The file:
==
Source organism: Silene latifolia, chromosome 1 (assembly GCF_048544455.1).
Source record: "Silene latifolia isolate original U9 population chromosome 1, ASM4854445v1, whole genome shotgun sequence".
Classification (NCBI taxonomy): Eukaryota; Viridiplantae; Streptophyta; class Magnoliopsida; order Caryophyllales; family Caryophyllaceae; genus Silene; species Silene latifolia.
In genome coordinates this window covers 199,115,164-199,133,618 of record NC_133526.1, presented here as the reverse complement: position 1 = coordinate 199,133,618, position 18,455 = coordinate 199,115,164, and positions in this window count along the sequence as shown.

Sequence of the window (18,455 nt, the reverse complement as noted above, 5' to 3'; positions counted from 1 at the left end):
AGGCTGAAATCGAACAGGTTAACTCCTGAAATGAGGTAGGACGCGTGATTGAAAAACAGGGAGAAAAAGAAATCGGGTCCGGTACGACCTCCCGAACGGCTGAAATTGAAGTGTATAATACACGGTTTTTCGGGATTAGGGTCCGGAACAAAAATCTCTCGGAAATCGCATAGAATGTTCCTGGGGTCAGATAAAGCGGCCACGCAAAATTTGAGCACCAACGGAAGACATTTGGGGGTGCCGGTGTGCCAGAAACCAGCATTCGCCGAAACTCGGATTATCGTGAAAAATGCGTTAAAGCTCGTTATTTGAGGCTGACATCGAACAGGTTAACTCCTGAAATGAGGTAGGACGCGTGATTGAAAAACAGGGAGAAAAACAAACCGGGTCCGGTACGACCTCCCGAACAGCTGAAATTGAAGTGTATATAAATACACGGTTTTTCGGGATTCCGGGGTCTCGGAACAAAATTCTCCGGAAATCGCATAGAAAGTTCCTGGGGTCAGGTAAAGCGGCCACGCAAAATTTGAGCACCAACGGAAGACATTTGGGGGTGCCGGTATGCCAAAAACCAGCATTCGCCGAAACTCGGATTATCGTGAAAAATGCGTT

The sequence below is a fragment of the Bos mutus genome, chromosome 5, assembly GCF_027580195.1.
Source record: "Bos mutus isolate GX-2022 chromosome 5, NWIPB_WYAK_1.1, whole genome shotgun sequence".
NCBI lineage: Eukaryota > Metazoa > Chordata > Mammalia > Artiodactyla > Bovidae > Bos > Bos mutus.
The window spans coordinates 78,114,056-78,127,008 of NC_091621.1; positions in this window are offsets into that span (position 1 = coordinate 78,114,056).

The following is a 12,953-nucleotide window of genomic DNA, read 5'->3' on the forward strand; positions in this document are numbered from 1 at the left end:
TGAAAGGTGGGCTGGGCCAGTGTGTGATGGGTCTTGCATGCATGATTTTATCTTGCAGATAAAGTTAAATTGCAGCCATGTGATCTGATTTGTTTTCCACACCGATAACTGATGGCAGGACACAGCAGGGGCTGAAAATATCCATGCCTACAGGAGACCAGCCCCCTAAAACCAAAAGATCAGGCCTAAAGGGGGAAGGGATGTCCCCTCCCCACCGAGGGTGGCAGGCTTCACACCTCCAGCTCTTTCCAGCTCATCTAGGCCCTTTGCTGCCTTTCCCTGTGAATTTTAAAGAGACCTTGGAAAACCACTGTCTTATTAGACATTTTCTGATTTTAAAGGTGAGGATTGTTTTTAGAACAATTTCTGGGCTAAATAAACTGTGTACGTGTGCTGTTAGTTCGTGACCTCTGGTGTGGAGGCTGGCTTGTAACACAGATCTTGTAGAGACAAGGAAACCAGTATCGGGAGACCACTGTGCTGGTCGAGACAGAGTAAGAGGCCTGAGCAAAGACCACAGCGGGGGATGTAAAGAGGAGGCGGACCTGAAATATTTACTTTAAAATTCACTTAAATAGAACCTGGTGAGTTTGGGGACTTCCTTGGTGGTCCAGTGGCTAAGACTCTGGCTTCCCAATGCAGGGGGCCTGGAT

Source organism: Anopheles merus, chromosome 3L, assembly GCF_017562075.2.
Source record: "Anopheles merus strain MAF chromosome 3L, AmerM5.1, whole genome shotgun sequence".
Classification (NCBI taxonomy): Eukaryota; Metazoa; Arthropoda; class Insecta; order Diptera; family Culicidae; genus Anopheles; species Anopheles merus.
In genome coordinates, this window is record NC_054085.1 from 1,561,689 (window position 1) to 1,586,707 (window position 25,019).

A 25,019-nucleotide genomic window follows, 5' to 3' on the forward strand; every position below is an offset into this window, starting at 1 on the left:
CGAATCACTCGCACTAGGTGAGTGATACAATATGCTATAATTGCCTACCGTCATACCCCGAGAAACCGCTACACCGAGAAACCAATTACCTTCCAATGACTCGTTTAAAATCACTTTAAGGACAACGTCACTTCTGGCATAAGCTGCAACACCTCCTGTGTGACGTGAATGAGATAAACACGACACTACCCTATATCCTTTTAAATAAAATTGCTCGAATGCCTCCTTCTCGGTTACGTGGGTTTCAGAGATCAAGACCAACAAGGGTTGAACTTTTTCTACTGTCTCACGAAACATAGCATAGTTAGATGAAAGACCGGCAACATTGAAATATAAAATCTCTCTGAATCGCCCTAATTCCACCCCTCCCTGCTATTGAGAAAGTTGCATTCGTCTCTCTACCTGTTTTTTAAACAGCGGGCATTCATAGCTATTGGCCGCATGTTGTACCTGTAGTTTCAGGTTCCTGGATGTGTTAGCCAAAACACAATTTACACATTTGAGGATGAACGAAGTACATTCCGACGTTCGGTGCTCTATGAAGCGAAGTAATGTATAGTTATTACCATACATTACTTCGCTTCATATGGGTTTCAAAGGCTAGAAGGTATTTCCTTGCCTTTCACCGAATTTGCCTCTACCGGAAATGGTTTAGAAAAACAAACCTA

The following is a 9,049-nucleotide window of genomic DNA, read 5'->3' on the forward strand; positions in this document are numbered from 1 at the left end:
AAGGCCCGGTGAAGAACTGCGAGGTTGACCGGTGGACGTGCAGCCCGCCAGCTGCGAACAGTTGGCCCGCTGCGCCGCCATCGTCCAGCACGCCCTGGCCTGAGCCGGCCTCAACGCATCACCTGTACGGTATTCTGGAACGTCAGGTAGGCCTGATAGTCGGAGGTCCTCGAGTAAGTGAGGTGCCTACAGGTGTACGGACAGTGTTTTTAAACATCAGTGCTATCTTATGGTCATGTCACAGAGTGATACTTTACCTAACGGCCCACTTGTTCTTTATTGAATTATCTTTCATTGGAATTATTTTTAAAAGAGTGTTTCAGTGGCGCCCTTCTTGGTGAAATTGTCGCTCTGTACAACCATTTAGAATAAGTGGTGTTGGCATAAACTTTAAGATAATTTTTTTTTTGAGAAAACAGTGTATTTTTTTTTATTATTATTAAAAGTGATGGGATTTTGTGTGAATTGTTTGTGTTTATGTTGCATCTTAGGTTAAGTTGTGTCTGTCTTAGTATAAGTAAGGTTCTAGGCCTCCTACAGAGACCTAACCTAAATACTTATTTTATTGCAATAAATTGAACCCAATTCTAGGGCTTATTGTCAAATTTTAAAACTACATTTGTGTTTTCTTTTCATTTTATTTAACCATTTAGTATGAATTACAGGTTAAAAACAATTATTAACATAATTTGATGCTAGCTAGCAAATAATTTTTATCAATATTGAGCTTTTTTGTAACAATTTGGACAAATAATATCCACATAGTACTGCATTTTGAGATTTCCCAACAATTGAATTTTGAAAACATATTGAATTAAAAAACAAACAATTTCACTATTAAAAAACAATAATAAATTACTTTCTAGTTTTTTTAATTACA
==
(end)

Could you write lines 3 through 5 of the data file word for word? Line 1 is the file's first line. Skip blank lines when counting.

Classification (NCBI taxonomy): Eukaryota; Viridiplantae; Streptophyta; class Magnoliopsida; order Caryophyllales; family Caryophyllaceae; genus Silene; species Silene latifolia.
In genome coordinates this window covers 199,115,164-199,133,618 of record NC_133526.1, presented here as the reverse complement: position 1 = coordinate 199,133,618, position 18,455 = coordinate 199,115,164, and positions in this window count along the sequence as shown.

Sequence of the window (18,455 nt, the reverse complement as noted above, 5' to 3'; positions counted from 1 at the left end):